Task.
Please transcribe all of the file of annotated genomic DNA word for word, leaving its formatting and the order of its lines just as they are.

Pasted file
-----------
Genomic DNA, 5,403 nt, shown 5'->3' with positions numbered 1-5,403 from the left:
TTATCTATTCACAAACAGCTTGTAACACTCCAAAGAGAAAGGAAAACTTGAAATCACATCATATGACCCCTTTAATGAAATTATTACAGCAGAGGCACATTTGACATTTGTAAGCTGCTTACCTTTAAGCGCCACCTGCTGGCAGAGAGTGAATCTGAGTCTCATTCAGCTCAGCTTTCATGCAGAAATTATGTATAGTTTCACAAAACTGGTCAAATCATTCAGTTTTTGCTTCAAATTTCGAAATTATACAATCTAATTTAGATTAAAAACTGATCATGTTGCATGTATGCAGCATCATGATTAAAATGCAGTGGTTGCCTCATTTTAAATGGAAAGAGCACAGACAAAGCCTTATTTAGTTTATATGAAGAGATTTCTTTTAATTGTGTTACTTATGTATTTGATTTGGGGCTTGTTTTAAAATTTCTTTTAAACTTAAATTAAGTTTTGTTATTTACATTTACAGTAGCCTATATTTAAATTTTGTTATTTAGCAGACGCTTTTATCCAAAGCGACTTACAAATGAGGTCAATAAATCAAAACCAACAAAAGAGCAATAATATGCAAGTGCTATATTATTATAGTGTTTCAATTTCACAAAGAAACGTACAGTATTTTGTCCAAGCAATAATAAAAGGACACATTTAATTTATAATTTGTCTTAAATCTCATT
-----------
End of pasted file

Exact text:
Genomic DNA, 5,403 nt, shown 5'->3' with positions numbered 1-5,403 from the left:
TTATCTATTCACAAACAGCTTGTAACACTCCAAAGAGAAAGGAAAACTTGAAATCACATCATATGACCCCTTTAATGAAATTATTACAGCAGAGGCACATTTGACATTTGTAAGCTGCTTACCTTTAAGCGCCACCTGCTGGCAGAGAGTGAATCTGAGTCTCATTCAGCTCAGCTTTCATGCAGAAATTATGTATAGTTTCACAAAACTGGTCAAATCATTCAGTTTTTGCTTCAAATTTCGAAATTATACAATCTAATTTAGATTAAAAACTGATCATGTTGCATGTATGCAGCATCATGATTAAAATGCAGTGGTTGCCTCATTTTAAATGGAAAGAGCACAGACAAAGCCTTATTTAGTTTATATGAAGAGATTTCTTTTAATTGTGTTACTTATGTATTTGATTTGGGGCTTGTTTTAAAATTTCTTTTAAACTTAAATTAAGTTTTGTTATTTACATTTACAGTAGCCTATATTTAAATTTTGTTATTTAGCAGACGCTTTTATCCAAAGCGACTTACAAATGAGGTCAATAAATCAAAACCAACAAAAGAGCAATAATATGCAAGTGCTATATTATTATAGTGTTTCAATTTCACAAAGAAACGTACAGTATTTTGTCCAAGCAATAATAAAAGGACACATTTAATTTATAATTTGTCTTAAATCTCATT